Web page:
The central government on Friday denied a report out of South Korea claiming that Megumi Yokota, who was abducted by North Korea at the age of 13 and remains a symbol of the four-decade campaign to recover kidnapping victims, died in 1994 of an overdose.
Chief Cabinet Secretary Yoshihide Suga said there was “absolutely no credibility” to a report in the Dong-A Ilbo newspaper about Megumi Yokota’s death at a North Korean psychiatric hospital 20 years ago. The paper cited a report by South Korean activist Choi Sung-yong and Japanese investigators.
“I wanted to let the world know that Megumi died a tragic death,” Choi, who represents an association of South Koreans whose family members were kidnapped by North Korea, said in a telephone interview. “It’s unacceptable how they let her die.”
Yokota is the youngest of 17 people listed by the Japanese government as being kidnapped in the 1970s and 1980s, while citizens’ groups have identified hundreds more who may have been abducted.
Prime Minister Shinzo Abe’s efforts to force North Korea to reveal the fate of the victims has been a centerpiece of his political career, and the issue remains an emotional one in Japan.
“There’s much speculation about the survivors, but the government is doing its utmost on the assumption that all the abduction victims are alive,” Suga said at a news conference.
Choi said he worked with Japanese investigators on the report and its findings are in line with information that North Korea gave on Yokota in 2002.
The regime under Kim Jong Un agreed earlier this year to a new investigation into the fate of the victims, though a Japanese delegation to Pyongyang last week didn’t receive any new information on the fate of the abductees from North Korean officials investigating the issue.
The Dong-A newspaper said two North Korean staffers at the hospital gave testimony that Yokota was given sedatives and sleeping pills that exceeded a safe dose.
“At the time of the patient’s death, there were blue marks all over her body,” one of them was quoted as saying. That was an indication that poison or excessive medication was taken or injected, the person was quoted as saying.
Her body was not put in a coffin for burial but was dumped in a pit, the report said.
Choi based his findings on interviews with two officials from the hospital where she was treated. The interviews were conducted after the two defected from North Korea, he said.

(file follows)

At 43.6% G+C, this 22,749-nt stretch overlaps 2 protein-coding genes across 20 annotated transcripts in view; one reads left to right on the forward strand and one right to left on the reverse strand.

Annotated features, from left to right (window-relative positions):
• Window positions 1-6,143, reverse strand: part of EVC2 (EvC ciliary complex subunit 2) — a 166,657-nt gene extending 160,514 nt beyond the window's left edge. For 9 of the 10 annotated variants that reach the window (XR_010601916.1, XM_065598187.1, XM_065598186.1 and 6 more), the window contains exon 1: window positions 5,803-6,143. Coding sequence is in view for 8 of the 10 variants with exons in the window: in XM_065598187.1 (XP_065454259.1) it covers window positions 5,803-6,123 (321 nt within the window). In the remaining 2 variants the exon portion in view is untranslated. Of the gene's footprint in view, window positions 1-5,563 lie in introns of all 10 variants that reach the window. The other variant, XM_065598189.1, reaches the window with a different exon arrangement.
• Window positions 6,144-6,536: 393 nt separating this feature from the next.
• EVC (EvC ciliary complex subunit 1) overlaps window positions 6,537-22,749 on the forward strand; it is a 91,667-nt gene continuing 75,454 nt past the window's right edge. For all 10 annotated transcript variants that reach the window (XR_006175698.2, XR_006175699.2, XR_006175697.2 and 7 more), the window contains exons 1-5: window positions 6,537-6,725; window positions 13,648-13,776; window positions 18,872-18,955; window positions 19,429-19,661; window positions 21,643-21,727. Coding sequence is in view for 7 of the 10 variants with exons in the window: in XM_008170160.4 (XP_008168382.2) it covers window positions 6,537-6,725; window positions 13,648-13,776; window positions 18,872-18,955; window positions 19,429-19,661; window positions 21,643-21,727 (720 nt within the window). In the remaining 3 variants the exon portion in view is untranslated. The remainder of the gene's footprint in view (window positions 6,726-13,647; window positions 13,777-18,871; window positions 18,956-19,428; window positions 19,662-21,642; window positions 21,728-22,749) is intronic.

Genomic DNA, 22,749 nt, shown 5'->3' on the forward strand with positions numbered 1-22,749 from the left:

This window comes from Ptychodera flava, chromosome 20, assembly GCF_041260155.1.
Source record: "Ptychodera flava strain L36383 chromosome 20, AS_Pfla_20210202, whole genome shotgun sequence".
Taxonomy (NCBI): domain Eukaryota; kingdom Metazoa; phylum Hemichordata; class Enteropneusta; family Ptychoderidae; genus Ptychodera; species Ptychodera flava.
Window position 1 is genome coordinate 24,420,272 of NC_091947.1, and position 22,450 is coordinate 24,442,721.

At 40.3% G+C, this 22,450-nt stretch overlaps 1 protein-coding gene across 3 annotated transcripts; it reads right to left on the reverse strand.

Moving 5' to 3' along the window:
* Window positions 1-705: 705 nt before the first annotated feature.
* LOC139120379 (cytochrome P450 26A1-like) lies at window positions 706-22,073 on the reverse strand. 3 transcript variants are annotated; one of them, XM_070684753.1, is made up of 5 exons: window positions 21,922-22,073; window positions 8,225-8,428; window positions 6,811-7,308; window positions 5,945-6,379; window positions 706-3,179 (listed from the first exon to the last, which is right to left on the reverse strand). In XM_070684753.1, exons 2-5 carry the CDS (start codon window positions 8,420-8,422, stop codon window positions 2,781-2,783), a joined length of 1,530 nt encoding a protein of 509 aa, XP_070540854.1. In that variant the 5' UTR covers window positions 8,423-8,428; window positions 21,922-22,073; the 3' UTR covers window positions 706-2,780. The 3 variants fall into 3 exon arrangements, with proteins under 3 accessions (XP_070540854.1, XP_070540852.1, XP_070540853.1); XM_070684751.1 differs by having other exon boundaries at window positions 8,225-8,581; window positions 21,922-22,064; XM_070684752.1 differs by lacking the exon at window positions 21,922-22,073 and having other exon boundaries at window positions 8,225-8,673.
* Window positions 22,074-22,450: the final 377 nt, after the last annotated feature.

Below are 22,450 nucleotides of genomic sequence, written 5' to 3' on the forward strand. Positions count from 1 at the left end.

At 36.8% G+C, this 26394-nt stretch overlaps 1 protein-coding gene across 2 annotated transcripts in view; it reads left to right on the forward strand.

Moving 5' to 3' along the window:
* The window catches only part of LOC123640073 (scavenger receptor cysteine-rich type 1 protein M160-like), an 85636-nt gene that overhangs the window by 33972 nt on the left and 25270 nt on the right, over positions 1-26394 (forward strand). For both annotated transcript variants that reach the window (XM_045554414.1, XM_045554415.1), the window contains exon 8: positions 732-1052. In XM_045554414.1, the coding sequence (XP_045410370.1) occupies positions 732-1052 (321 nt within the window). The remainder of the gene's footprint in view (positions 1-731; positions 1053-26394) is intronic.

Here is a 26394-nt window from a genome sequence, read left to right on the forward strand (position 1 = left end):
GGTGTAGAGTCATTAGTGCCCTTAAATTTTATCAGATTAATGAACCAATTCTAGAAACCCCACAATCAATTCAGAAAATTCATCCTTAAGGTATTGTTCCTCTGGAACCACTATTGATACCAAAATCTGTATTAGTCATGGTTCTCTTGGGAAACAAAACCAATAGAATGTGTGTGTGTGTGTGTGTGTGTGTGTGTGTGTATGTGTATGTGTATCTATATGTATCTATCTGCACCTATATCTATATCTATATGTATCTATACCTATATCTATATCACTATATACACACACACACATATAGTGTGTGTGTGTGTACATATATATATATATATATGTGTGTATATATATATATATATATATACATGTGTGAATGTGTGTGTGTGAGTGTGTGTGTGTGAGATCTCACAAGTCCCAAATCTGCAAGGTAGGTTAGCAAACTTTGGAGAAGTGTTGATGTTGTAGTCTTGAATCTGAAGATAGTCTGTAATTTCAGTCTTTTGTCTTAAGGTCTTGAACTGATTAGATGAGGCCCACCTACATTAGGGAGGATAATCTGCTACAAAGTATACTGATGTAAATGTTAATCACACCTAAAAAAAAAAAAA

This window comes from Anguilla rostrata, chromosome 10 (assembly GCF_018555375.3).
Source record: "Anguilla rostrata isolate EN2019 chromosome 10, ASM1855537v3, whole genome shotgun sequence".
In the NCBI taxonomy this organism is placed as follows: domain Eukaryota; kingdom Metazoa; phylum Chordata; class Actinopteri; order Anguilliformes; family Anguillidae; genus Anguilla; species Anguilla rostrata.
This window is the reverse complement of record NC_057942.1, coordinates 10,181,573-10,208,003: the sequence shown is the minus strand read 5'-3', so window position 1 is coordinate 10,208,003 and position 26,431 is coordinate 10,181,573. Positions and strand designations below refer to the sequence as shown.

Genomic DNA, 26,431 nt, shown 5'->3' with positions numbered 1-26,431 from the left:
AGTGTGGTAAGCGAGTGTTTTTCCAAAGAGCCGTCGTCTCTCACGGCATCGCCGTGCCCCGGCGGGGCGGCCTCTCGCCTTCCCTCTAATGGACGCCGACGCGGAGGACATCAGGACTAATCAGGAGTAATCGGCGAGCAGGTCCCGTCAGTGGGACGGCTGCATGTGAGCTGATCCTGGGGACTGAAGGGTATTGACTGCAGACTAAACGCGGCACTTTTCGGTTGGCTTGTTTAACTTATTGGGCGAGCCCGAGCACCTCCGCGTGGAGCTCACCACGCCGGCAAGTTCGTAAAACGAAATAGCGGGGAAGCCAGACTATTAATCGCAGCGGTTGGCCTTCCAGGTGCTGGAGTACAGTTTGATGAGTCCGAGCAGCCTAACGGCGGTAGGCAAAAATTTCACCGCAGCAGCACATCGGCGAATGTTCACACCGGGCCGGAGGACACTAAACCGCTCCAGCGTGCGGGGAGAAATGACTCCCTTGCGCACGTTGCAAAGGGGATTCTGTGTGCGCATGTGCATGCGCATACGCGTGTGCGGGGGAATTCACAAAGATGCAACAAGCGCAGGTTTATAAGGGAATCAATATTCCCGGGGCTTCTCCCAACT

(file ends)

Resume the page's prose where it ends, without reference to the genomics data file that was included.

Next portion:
In an interview in July, Yokota’s mother, Sakie, said the latest North Korean probe into the abductees and a more active Abe government on the issue offered grounds for hope. “We are all looking at this and beginning to think it may lead to some progress,” she said.
The report, if true, may be a setback for Abe, whose administration maintains that some victims are still alive. Abe managed to convince North Korea to carry out the new probe in July in return for easing some sanctions on the isolated nation.
North Korea said in 2002 it had abducted 13 Japanese to help train spies and returned five of them, saying the others, including Yokota, were dead.
Her family was unconvinced by North Korea’s assertion that she committed suicide at the age of 28 or 29, citing anomalies in the documents shown as proof of death, and a photograph provided by her daughter that an analyst said put her at about 40.
One evening in November 1977, Yokota, then 13, failed to return to her home in the port city of Niigata after badminton practice. Her mother went to the school to look for her, only to find training had ended and her daughter wasn’t around.
Police combed nearby empty lots and pine woods along the coast of the Sea of Japan, and a sniffer dog found a trail ending a few minutes from the family home.
Yokota’s parents, Sakie and Shigeru, had no success with a media appeal to publicize the case. It was 20 years before they heard via a lawmaker that their daughter had been spotted in North Korea, according to a book Sakie Yokota published in 2012.